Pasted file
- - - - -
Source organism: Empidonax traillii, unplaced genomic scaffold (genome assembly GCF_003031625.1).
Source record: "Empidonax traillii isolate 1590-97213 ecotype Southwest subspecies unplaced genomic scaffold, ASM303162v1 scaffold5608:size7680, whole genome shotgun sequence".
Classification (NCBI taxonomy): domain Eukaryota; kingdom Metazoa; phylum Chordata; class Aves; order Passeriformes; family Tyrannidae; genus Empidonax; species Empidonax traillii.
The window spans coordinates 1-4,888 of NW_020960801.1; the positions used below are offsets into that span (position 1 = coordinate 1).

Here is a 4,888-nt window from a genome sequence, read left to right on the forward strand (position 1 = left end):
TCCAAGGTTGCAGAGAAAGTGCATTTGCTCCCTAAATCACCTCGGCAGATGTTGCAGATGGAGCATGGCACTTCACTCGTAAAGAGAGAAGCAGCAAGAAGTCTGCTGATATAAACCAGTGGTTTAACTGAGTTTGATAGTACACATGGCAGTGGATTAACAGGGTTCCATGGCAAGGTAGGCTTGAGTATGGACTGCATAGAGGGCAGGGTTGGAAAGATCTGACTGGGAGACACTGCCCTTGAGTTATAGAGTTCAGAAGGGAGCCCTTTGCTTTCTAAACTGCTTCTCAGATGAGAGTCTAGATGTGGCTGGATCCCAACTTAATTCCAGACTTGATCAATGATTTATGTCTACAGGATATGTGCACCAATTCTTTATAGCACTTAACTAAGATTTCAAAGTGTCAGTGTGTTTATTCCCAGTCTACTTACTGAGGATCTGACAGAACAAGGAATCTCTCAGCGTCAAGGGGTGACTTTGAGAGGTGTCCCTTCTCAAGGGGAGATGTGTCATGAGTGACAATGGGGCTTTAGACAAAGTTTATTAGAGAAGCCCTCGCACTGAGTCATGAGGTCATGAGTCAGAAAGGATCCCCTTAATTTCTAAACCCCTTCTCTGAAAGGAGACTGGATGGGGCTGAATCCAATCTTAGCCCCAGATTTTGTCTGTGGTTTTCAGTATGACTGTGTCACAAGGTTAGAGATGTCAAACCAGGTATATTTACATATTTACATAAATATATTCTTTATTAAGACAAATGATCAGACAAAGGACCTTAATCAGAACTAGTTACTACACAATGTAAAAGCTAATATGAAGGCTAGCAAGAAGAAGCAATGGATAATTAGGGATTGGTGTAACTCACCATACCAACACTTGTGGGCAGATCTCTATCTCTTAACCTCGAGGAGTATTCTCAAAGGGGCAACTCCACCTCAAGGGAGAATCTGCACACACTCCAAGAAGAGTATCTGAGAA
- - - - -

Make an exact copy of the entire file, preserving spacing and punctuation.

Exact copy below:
Source organism: Empidonax traillii, unplaced genomic scaffold (genome assembly GCF_003031625.1).
Source record: "Empidonax traillii isolate 1590-97213 ecotype Southwest subspecies unplaced genomic scaffold, ASM303162v1 scaffold5608:size7680, whole genome shotgun sequence".
Classification (NCBI taxonomy): domain Eukaryota; kingdom Metazoa; phylum Chordata; class Aves; order Passeriformes; family Tyrannidae; genus Empidonax; species Empidonax traillii.
The window spans coordinates 1-4,888 of NW_020960801.1; the positions used below are offsets into that span (position 1 = coordinate 1).

Here is a 4,888-nt window from a genome sequence, read left to right on the forward strand (position 1 = left end):
TCCAAGGTTGCAGAGAAAGTGCATTTGCTCCCTAAATCACCTCGGCAGATGTTGCAGATGGAGCATGGCACTTCACTCGTAAAGAGAGAAGCAGCAAGAAGTCTGCTGATATAAACCAGTGGTTTAACTGAGTTTGATAGTACACATGGCAGTGGATTAACAGGGTTCCATGGCAAGGTAGGCTTGAGTATGGACTGCATAGAGGGCAGGGTTGGAAAGATCTGACTGGGAGACACTGCCCTTGAGTTATAGAGTTCAGAAGGGAGCCCTTTGCTTTCTAAACTGCTTCTCAGATGAGAGTCTAGATGTGGCTGGATCCCAACTTAATTCCAGACTTGATCAATGATTTATGTCTACAGGATATGTGCACCAATTCTTTATAGCACTTAACTAAGATTTCAAAGTGTCAGTGTGTTTATTCCCAGTCTACTTACTGAGGATCTGACAGAACAAGGAATCTCTCAGCGTCAAGGGGTGACTTTGAGAGGTGTCCCTTCTCAAGGGGAGATGTGTCATGAGTGACAATGGGGCTTTAGACAAAGTTTATTAGAGAAGCCCTCGCACTGAGTCATGAGGTCATGAGTCAGAAAGGATCCCCTTAATTTCTAAACCCCTTCTCTGAAAGGAGACTGGATGGGGCTGAATCCAATCTTAGCCCCAGATTTTGTCTGTGGTTTTCAGTATGACTGTGTCACAAGGTTAGAGATGTCAAACCAGGTATATTTACATATTTACATAAATATATTCTTTATTAAGACAAATGATCAGACAAAGGACCTTAATCAGAACTAGTTACTACACAATGTAAAAGCTAATATGAAGGCTAGCAAGAAGAAGCAATGGATAATTAGGGATTGGTGTAACTCACCATACCAACACTTGTGGGCAGATCTCTATCTCTTAACCTCGAGGAGTATTCTCAAAGGGGCAACTCCACCTCAAGGGAGAATCTGCACACACTCCAAGAAGAGTATCTGAGAA